Berlin : Germany paid tribute Saturday to Claus von Stauffenberg and others who sought to assassinate Adolf Hitler 75 years ago, a plot that was recognised only belatedly but which a resurgent far-right is now seeking to expropriate.
In the attempt on July 20, 1944, Stauffenberg and other high-ranking conspirators within the Nazi regime sought to kill Hitler at his Wolf's Lair headquarters.
The plot was to seize control of the regime and make peace with Western allies to end World War II.
But Hitler survived the bombing and Stauffenberg and other key figures in Operation Valkyrie were executed the same night.
Chancellor Angela Merkel underlined the importance of remembering this anniversary, at a time when far-right forces are once again gaining ground with their nationalist line.
"This day is a reminder to us, not only of those who acted on July 20, but also of everyone who stood up against Nazi rule," she said in her weekly podcast.
"We are likewise obliged today to oppose all tendencies that seek to destroy democracy. That includes right-wing extremism."
Stauffenberg and his Operation Valkyrie was brought to the big screen in 2008 when Tom Cruise played the former count as a hero who led an act of resistance against Hitler and his deadly regime.
But at home, the verdict on Stauffenberg is more mixed, with some critics branding him a committed Nazi who only changed sides when it was clear that Hitler was going to lose the war.
In the aftermath of World War II, some in then West Germany -- where former Nazis had assumed key positions in the new democratic country -- also viewed him as a traitor.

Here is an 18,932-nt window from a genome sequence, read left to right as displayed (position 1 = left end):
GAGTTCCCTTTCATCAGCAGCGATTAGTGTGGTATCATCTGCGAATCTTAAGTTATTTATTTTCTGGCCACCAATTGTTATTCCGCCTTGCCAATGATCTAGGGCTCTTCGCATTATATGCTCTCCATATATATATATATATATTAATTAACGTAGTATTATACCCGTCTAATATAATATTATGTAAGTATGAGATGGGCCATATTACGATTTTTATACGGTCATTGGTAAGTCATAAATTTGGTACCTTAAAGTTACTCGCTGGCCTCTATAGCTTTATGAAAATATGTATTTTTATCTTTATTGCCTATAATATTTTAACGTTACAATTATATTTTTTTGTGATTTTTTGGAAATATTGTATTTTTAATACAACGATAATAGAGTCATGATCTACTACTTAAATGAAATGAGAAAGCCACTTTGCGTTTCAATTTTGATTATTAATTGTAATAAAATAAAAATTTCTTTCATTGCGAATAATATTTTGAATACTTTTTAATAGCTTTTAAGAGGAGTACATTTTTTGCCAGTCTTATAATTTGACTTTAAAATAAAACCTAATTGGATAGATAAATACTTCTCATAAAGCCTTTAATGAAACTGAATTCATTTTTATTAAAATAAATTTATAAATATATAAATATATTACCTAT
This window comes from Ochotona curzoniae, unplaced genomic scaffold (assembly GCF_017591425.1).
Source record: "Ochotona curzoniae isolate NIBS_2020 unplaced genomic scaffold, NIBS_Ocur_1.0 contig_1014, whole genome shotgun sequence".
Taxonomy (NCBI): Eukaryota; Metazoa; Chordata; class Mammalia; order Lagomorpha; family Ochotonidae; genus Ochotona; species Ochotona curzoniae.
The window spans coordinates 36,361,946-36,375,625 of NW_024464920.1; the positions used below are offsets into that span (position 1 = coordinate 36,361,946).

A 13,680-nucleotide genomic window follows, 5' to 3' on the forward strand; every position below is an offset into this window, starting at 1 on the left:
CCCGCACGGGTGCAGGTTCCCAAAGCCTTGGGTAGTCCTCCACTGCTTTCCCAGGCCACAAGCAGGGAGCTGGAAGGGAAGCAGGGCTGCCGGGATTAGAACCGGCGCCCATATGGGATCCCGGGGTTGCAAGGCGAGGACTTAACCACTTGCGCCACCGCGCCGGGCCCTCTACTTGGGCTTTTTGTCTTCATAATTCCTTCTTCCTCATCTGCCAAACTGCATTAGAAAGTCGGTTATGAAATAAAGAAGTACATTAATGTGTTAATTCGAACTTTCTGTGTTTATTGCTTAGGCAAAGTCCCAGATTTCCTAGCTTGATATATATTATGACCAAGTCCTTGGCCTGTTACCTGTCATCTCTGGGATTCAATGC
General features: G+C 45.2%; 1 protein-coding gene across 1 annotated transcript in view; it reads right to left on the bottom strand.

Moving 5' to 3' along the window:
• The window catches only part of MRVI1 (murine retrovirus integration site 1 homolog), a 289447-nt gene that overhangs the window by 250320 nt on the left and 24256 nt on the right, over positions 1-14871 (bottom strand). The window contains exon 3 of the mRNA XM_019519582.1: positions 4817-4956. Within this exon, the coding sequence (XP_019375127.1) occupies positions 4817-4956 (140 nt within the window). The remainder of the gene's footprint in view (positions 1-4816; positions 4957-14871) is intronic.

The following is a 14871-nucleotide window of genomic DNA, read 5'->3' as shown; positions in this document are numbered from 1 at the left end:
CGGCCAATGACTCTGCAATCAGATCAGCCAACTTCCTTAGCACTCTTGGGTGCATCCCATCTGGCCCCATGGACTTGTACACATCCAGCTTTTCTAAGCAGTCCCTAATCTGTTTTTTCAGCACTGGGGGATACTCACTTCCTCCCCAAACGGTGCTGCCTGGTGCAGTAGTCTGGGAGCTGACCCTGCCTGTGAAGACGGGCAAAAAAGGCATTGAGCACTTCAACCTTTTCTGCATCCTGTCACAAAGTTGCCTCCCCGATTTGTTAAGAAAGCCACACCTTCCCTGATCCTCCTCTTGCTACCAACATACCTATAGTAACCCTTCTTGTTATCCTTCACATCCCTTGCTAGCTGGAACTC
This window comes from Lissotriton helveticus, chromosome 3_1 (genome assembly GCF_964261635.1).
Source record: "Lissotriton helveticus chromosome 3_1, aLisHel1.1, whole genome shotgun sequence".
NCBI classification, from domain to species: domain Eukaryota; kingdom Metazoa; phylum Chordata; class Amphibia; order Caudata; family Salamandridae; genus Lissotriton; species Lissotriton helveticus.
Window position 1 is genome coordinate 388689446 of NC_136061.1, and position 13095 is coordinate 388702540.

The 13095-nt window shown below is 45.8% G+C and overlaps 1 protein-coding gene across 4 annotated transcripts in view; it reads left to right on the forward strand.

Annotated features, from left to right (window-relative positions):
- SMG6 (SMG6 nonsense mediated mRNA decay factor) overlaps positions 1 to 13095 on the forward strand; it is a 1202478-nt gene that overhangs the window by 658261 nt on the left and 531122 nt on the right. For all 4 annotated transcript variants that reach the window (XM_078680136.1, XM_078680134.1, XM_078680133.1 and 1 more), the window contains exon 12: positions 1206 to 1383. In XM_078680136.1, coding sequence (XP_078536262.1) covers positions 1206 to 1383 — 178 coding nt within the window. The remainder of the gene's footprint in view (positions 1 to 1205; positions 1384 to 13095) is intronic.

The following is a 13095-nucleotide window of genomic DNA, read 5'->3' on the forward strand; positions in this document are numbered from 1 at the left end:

Kurt Salterberg, a soldier at Wolf's Lair when the attempt took place, recalled that "the troops' condemnation of Stauffenberg was unanimous" then.
"We thought he was a coward who didn't use a pistol but a bomb so that he could get out unscathed," Salterberg told the Frankfurter Allgemeine Zeitung in an interview.
In fact, hundreds of resistance fighters who were executed over their involvement in the plot were also only given due recognition in 2009, when their murders were finally branded an injustice by the court, said Johannes Tuchel, who heads the German Resistance Memorial, in a commentary for TAZ daily.
With the lingering ambiguity on Stauffenberg's legacy, far-right forces, including the AfD party whose leader has downplayed the Nazi era as a "speck of birdpoo", have claimed to be the inheritors of the heroic act.
The anti-immigrant Alternative for Germany, which is now the biggest opposition party in parliament, has repeatedly used the word "resistance" to characterise its battle against mainstream parties today.
"The calculation of the new right, the AfD and the(far-right movement) Identitarians is clear: to portray themselves as victims of the 'chancellor-dictator', to see a 'dictatorship' in a free country, and to gain legitimacy for their own political activities by making the reference to political activities," said Tuchel.
That is "historically wrong and inappropriate. Resistance against Nazism stands for freedom, rule of law and tolerance," he added. The granddaughter of Stauffenberg himself, Sophie von Bechtolsheim, has also said it was "indecent" for a party to claim to be the rightful heirs of his legacy.
More than seven decades on, Salterberg too sounded the same warning against the right-wing extremists. "The youth of today must not be led astray by political demagogues, and must show civil courage. That's why remembrance of the conspirators is important.
"Stauffenberg was seen then as a traitor, but today I know that he sacrificed his life for Germany and a better world."